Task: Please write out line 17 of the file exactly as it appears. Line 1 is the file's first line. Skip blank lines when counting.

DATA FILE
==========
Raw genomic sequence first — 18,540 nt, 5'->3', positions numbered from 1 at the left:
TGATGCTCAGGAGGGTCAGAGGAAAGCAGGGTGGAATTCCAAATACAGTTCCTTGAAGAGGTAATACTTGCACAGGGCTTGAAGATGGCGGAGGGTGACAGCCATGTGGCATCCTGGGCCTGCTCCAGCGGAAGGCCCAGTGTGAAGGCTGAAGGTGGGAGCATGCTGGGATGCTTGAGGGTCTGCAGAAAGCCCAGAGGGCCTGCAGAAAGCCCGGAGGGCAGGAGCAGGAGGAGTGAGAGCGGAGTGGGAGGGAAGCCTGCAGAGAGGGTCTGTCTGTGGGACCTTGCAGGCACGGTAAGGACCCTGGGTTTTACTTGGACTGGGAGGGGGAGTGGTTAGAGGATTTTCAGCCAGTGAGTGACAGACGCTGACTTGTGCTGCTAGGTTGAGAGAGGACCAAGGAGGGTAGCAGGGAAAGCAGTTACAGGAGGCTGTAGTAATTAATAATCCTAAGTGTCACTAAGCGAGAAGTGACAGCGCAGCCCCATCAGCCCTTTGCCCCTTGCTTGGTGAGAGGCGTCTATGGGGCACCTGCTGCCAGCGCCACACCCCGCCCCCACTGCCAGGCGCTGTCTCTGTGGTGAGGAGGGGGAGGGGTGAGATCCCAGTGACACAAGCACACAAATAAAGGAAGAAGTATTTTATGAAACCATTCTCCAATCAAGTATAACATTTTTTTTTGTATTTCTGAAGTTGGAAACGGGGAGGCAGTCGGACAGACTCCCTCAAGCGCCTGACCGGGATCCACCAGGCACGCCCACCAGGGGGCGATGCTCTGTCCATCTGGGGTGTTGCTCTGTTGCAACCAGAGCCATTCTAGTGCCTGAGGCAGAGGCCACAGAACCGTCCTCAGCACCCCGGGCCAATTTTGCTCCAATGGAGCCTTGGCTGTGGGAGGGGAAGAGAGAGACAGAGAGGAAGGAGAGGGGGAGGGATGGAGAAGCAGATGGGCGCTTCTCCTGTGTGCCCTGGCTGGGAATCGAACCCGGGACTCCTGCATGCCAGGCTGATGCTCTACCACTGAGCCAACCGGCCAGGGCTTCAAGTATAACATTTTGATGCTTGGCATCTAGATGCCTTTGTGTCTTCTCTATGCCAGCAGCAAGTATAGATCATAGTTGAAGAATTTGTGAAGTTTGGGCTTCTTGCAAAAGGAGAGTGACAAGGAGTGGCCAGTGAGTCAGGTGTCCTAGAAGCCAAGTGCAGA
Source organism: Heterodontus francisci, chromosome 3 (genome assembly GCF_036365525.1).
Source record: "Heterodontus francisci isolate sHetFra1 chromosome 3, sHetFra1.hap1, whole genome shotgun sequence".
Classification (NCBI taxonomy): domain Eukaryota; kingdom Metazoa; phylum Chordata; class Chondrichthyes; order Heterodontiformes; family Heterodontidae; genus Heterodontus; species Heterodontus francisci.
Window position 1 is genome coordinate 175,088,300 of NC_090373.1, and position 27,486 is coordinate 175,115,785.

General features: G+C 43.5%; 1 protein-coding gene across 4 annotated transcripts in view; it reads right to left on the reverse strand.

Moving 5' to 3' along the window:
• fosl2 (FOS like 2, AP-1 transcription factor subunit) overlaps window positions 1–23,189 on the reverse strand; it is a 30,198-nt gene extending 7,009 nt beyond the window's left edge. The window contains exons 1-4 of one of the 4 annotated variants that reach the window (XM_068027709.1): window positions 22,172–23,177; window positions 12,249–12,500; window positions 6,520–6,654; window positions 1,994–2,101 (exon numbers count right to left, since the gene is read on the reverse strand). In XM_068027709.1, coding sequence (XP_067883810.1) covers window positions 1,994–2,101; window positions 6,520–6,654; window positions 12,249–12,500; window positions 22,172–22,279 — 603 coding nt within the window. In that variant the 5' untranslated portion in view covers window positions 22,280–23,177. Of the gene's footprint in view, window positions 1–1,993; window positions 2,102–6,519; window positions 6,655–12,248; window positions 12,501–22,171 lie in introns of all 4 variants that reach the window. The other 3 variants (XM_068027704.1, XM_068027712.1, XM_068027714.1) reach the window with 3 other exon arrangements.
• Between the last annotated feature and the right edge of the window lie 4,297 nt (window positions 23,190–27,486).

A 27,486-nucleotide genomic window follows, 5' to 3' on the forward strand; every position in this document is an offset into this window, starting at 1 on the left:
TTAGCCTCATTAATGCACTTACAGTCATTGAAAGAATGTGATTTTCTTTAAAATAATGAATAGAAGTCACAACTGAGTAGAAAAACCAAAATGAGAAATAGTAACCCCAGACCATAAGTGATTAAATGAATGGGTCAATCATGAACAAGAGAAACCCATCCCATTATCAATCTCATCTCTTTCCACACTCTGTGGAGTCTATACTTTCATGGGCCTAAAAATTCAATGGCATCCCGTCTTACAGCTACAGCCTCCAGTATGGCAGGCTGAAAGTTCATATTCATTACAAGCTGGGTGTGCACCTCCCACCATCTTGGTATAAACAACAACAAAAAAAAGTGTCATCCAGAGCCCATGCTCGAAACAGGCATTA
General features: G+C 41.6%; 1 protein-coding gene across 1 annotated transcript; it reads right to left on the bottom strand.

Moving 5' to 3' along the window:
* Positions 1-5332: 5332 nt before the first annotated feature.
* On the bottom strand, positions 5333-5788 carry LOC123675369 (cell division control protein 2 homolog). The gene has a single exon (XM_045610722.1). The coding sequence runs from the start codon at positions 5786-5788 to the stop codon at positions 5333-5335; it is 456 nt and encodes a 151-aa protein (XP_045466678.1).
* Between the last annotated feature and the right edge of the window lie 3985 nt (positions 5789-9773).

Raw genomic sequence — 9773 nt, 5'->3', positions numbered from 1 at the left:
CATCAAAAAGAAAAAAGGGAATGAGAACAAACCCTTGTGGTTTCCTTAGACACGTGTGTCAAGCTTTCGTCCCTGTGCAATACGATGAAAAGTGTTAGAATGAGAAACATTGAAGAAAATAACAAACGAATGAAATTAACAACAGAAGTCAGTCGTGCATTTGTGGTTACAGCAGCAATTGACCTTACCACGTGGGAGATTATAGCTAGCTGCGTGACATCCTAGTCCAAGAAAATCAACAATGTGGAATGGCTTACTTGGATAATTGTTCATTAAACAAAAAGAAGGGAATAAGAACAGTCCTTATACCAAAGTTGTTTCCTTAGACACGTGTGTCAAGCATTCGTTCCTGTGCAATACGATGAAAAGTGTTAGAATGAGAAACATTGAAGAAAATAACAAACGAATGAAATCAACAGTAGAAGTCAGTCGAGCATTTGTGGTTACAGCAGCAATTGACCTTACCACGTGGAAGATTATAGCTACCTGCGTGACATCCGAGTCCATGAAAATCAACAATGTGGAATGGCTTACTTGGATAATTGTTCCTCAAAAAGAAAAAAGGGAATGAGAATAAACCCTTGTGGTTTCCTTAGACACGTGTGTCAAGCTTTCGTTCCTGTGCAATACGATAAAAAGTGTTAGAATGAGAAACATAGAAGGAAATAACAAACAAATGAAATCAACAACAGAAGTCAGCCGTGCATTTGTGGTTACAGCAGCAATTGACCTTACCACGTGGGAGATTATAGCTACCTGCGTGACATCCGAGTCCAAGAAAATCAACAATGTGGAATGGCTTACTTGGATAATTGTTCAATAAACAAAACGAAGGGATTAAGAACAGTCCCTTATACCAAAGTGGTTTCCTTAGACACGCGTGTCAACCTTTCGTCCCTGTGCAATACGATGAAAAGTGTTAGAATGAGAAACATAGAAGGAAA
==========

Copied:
* Between the last annotated feature and the right edge of the window lie 3985 nt (positions 5789-9773).